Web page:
Looking at the taxidermy of Gertie, I dream up her de-extinction. Considered extinct for 11,000 years (compare with the black-footed ferret, “extinct” for just two years before its re-emergence), how would she find Earth now? Would this (very) Late Holocene appeal to her? Would Arizona Game and Fish Department coordinate with Big Boquillas to help re-introduce the giant ground sloth alongside the ferret, allow it to graze yuccas and grasses alongside the cattle? The parking lot to the caverns is a literal stone’s throw away from the ranch. To be sure, I chucked a pebble across Route 66, and saw it arc and crash with a spray of dust before one of Diamond A’s many gates.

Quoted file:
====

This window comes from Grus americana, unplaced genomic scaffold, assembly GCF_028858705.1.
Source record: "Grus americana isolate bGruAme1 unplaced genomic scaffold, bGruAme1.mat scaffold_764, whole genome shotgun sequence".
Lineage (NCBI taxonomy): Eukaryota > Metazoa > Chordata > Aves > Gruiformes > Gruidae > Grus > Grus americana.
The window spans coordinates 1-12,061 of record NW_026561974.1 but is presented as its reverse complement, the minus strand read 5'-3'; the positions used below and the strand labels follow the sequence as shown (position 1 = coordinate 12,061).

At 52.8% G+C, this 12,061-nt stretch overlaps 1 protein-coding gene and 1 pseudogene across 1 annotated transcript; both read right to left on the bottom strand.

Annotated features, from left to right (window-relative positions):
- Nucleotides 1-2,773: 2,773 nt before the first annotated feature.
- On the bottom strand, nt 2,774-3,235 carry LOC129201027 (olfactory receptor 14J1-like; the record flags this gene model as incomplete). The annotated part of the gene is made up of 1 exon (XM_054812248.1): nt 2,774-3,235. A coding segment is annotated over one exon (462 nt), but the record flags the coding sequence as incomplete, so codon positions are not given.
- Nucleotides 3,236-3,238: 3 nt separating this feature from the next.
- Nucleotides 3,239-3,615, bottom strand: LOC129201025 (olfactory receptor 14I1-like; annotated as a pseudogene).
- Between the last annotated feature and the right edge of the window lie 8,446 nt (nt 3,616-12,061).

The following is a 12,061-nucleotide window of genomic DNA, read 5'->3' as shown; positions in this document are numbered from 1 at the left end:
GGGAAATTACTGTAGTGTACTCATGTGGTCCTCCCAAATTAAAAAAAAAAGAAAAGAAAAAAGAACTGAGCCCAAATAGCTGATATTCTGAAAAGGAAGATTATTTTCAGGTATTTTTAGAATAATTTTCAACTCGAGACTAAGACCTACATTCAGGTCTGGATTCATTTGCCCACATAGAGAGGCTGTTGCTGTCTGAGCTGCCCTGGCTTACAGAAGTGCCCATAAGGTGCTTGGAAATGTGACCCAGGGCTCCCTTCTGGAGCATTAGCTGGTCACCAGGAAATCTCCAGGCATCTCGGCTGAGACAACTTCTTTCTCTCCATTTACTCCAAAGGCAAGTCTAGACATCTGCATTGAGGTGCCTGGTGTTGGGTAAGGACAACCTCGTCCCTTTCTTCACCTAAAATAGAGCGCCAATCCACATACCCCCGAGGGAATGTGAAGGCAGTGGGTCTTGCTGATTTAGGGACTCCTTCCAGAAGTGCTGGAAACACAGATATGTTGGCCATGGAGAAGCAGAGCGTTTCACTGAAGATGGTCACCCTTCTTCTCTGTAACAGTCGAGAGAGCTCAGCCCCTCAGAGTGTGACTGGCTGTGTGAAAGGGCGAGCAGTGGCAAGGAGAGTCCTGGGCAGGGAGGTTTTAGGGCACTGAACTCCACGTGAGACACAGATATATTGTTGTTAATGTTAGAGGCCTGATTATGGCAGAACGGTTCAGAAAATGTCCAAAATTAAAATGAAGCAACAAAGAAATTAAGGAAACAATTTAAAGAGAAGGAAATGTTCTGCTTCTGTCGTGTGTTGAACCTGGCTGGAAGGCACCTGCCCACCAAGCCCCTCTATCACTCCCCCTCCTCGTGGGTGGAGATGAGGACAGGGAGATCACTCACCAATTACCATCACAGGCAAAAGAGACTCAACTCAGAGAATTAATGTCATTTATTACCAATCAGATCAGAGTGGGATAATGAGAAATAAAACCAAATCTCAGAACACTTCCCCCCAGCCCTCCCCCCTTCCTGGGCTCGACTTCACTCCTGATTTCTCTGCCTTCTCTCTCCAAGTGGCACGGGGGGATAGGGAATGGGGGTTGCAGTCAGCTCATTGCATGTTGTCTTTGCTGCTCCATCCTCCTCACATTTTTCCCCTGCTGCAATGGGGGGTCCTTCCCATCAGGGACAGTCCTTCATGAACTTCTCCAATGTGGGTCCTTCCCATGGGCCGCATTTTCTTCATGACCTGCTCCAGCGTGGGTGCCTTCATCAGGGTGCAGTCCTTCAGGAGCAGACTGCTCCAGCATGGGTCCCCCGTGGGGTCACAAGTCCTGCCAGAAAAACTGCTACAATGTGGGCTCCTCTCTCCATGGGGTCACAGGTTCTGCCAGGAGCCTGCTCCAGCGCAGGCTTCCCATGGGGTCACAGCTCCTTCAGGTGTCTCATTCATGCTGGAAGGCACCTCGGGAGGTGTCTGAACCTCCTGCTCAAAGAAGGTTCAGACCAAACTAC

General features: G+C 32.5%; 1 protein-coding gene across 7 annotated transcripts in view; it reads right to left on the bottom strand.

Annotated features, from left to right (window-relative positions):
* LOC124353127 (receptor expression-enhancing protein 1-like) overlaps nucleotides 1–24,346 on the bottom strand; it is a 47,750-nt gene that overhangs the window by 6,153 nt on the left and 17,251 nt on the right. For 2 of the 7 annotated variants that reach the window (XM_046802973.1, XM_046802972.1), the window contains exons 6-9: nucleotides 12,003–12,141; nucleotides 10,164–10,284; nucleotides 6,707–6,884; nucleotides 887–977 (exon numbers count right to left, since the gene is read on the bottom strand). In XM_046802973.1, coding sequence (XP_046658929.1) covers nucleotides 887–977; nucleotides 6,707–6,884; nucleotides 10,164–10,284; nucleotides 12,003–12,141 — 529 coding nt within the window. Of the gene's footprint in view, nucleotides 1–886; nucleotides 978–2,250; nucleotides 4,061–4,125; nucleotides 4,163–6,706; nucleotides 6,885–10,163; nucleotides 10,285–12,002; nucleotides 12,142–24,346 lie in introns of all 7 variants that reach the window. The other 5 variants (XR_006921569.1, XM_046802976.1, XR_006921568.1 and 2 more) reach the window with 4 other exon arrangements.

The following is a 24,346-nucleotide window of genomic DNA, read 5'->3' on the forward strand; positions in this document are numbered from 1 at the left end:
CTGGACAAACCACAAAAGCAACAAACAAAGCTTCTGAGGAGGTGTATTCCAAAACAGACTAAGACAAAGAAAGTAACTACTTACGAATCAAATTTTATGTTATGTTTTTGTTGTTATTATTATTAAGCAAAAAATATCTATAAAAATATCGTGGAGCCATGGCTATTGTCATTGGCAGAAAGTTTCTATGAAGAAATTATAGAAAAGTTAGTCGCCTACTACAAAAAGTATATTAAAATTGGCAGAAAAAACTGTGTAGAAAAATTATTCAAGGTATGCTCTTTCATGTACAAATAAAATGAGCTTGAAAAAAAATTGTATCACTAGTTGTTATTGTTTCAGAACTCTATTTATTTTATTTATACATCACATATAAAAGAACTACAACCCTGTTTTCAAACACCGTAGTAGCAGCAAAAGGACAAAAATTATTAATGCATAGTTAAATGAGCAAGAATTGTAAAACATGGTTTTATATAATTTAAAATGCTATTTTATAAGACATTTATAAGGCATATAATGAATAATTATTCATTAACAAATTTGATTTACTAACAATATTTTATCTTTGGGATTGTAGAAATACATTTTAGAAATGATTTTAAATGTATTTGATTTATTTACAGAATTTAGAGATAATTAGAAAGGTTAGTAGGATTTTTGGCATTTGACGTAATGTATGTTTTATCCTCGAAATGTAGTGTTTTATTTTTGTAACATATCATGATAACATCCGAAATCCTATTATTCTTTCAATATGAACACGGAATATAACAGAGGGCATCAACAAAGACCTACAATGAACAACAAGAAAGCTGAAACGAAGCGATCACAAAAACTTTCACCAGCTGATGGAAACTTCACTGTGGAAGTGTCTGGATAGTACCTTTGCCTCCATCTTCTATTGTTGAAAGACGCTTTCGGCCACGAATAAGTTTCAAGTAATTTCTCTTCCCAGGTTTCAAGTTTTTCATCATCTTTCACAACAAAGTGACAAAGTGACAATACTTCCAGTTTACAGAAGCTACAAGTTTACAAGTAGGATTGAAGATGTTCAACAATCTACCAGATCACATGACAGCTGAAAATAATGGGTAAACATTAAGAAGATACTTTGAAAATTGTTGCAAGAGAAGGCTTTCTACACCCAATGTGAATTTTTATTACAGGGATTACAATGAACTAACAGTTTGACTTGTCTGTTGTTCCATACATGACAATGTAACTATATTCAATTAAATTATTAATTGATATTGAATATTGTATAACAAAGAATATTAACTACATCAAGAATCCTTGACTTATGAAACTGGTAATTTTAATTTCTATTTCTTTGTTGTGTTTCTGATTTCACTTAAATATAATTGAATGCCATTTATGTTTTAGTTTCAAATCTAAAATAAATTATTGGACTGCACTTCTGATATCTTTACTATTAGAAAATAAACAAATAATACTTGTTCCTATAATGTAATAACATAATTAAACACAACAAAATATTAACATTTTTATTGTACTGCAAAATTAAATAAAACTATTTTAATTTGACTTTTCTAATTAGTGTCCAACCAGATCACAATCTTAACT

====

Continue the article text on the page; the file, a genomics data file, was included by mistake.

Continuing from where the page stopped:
Elsewhere in the caverns is the “largest, deepest, darkest, oldest, quietest motel room in the world.” As soon as I heard about the cave room with its 70-foot, 65-million-year-old ceilings, I envisioned James Turrell’s Pleiades, a dark piece installation at Pittsburgh’s avant-garde museum, The Mattress Factory. Pleiades is where “the realm of night vision touches the realm of eyes-closed vision.” It is art as cave theater. At $800 a night, one can borrow this same darkness in the Grand Canyon Caverns cave room, incorporate it into their meditation, tourism, lovemaking. Imagine conceiving a child just around the corner from Gertie, a mile-long moan pouring into prehistoric cavities, across the undiscovered skeletons of the last mass extinction. Here, in the dumb black of the cave room, one can conceive a superpredator of their own.